March 3, 2021

“Spain is a full democracy and the use of any type of violence is inadmissible”


“Spain is a full democracy and the use of any type of violence is inadmissible.” Pedro Sánchez has been adamant against the episodes of violence that are taking place in some demonstrations in support of the jailed rapper Pablo Hasel. “The Government will face any form of violence and will guarantee citizen security,” the president condemned in his speech in Merida scheduled to present the Recovery and Resilience Plan in Extremadura. Sánchez has assured that his intention is to modify the law to “expand and improve the protection of freedom of expression” –an announcement that Moncloa made after what 200 artists will sign a manifesto against Hasel’s prison sentence-. The president has taken advantage of this intervention to correct the second vice president, Pablo Iglesias, for his words questioning the Spanish democratic quality as well as the spokesman for United We Can, Pablo Echenique, for applauding the protesters when riots were already taking place.

More than fifty arrested in the altercations of the protests by Pablo Hasel in Catalonia and Madrid

More than fifty arrested in the altercations of the protests by Pablo Hasel in Catalonia and Madrid

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“Democracy has a pending task, which is to expand and improve the protection of freedom of expression,” Sánchez said as soon as he began his speech. “The Government of Spain has stated that it is going to improve the legal protection of freedom of expression,” he continued before recalling that “Spain is a full democracy” in which “the use of any type of violence is inadmissible.” “There is no exception to this rule, there is no cause, no place, or situation that justifies the violence,” he concluded.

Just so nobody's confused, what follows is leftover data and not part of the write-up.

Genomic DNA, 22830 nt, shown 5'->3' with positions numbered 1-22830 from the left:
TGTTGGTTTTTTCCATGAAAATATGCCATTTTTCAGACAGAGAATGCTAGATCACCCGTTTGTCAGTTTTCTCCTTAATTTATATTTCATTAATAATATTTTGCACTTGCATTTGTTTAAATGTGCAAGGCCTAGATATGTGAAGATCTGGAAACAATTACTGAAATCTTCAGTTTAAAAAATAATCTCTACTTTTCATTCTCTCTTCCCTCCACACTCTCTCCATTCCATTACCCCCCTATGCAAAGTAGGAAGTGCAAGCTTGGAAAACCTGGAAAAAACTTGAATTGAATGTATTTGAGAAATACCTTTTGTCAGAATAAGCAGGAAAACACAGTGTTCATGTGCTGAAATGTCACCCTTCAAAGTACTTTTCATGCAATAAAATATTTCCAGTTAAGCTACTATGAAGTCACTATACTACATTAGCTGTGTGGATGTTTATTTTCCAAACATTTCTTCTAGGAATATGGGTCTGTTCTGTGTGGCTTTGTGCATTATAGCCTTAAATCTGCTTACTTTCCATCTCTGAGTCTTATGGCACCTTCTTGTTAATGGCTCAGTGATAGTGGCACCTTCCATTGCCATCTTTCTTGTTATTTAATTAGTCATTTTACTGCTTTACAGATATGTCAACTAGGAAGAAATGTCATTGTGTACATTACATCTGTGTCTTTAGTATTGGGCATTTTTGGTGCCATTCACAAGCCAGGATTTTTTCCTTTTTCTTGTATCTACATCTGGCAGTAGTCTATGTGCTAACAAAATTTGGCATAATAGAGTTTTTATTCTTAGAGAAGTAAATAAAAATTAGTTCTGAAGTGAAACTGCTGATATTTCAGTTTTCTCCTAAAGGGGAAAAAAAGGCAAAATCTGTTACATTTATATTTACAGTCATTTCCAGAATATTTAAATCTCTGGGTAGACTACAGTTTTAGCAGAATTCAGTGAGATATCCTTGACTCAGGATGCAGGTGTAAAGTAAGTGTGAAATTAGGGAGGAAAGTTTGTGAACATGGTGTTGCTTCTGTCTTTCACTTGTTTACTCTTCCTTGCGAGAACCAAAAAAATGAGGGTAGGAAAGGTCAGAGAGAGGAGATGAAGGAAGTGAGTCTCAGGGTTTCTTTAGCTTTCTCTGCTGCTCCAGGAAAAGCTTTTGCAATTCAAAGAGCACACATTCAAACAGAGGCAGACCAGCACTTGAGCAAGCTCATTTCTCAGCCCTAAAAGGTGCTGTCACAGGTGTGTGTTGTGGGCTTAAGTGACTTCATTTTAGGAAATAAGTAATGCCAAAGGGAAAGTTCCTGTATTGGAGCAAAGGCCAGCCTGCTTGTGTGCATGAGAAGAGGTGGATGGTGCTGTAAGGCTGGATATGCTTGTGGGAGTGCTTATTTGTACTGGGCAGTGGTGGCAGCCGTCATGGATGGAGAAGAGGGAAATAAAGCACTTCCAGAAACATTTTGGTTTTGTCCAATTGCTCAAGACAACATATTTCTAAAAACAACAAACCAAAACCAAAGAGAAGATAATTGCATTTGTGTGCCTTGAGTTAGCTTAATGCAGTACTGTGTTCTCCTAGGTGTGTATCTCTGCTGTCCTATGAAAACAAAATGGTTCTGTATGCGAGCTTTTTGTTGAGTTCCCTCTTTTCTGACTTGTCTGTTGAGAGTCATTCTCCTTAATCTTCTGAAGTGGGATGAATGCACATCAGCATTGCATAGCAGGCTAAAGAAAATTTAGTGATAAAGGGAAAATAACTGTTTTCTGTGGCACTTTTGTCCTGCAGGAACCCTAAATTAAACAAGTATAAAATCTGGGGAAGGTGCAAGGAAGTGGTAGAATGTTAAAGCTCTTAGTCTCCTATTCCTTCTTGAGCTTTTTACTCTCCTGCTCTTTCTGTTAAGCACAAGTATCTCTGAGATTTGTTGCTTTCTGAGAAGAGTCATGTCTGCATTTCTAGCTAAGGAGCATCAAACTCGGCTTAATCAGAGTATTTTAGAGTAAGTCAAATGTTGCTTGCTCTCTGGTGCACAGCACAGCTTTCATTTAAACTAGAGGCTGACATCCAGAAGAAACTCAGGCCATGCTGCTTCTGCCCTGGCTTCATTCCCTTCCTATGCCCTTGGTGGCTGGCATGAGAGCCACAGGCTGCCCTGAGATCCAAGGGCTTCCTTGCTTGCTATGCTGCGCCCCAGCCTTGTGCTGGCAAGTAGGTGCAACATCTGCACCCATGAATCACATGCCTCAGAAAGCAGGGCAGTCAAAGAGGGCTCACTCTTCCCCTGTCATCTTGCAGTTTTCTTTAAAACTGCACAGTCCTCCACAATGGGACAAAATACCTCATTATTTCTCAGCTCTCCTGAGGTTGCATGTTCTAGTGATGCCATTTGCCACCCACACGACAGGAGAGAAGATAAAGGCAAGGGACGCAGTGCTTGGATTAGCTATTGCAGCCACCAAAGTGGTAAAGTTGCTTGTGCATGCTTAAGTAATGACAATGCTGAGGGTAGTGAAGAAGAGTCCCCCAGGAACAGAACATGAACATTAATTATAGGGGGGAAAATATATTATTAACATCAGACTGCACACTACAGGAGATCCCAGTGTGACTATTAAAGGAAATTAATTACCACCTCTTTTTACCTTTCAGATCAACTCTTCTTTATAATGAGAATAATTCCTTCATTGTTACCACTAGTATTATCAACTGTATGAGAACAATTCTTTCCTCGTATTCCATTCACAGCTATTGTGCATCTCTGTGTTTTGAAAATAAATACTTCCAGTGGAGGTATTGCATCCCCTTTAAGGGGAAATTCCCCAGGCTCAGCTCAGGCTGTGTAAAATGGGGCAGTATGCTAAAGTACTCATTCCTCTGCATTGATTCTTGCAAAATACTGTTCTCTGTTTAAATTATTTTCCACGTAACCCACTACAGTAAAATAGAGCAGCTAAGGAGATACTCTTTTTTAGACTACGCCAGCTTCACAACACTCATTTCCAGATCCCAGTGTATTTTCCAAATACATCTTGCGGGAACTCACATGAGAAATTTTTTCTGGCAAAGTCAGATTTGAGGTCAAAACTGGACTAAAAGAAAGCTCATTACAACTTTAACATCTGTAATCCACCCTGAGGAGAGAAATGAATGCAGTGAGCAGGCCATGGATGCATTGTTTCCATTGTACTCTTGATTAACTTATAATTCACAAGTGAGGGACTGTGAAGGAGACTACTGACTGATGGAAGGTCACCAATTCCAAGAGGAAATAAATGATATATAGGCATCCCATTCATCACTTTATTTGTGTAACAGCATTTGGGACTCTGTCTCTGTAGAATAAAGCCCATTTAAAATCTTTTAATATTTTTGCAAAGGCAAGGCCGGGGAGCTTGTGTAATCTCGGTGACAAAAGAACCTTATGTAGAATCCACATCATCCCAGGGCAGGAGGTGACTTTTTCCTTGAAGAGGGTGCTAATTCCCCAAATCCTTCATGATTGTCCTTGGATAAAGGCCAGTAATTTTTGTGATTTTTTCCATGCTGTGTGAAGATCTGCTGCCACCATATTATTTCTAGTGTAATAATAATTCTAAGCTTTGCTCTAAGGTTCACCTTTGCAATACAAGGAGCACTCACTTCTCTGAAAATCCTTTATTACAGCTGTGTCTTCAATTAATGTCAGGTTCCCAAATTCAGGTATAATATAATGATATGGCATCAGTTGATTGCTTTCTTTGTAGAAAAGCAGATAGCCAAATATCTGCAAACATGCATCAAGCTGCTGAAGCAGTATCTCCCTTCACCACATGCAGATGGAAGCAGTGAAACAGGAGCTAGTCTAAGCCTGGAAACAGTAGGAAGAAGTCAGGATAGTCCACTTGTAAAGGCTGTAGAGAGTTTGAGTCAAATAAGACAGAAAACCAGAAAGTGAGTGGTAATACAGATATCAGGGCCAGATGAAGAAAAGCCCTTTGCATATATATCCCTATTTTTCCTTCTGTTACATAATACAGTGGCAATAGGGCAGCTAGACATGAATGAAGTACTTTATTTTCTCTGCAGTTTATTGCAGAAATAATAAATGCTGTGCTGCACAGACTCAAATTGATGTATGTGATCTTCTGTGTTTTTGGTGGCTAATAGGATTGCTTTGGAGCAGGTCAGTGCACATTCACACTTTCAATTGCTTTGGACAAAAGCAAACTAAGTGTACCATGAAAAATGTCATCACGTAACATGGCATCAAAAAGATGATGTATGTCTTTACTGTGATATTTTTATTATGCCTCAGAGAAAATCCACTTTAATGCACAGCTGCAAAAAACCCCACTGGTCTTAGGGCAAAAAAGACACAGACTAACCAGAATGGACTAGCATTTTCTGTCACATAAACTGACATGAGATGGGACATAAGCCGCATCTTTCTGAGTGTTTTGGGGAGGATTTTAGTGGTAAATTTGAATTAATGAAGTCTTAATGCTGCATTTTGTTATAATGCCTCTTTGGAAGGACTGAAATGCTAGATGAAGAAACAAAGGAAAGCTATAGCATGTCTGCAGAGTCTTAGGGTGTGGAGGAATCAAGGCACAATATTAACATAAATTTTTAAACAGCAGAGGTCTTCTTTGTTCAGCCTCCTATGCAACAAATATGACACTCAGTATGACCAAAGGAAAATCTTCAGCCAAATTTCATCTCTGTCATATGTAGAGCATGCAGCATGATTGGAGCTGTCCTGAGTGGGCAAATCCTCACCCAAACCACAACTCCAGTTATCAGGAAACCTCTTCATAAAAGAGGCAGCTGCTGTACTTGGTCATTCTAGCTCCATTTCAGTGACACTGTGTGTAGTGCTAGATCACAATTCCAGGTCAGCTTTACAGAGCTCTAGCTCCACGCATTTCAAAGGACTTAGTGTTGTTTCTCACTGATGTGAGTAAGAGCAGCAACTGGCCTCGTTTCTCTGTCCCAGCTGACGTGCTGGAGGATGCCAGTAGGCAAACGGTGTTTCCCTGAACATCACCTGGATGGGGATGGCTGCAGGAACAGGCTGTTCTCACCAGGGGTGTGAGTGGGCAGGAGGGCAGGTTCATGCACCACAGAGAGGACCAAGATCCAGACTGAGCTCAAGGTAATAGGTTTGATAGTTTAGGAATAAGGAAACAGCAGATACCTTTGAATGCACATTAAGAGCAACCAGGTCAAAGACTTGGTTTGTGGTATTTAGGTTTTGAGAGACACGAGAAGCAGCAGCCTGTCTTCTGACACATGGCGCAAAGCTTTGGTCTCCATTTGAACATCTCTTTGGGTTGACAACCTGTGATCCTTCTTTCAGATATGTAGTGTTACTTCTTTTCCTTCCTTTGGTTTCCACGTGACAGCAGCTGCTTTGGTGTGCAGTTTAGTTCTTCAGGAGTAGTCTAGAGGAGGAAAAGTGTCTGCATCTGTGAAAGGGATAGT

Sánchez has used the expression “full democracy” that in recent days the socialist ministers have repeated ad nauseam, thus correcting the questioning made by the second vice president and leader of United We Can, Pablo Iglesias, by assuring that “there is no full political normality and democratic in Spain “. He was referring to the imprisonment of the independence leaders and the flight of others such as Carles Puigdemont.

But Sánchez has referred especially to the altercations in the demonstrations in Madrid and several Catalan cities in recent days, although he has not expressly cited them. The president has insisted that violence “is not a freedom, it is an attack on the freedoms of others.” “It is an attack on democracy,” he stressed.

Sánchez, as the socialist ministers had previously done, thus clearly stands out from the words of the United We Can spokesperson, Pablo Echenique, who in full altercations and police charges applauded “the young anti-fascists who are demanding justice and freedom of expression in streets”. The PP has come to blame the minority partner of the coalition for these riots and the first vice president, Carmen Calvo, corrected Echenique by accusing her of “encouraging” the protests.

“Democracy protects freedom of demonstration, freedom of expression and even the expression of the most infamous thoughts, the most absurd, but violence is the opposite of democracy.” It is the denial of democracy, “Sánchez reiterated, which has repeated the intention of the Government of modify the Penal Code so that those known as crimes of expression do not carry prison sentences.

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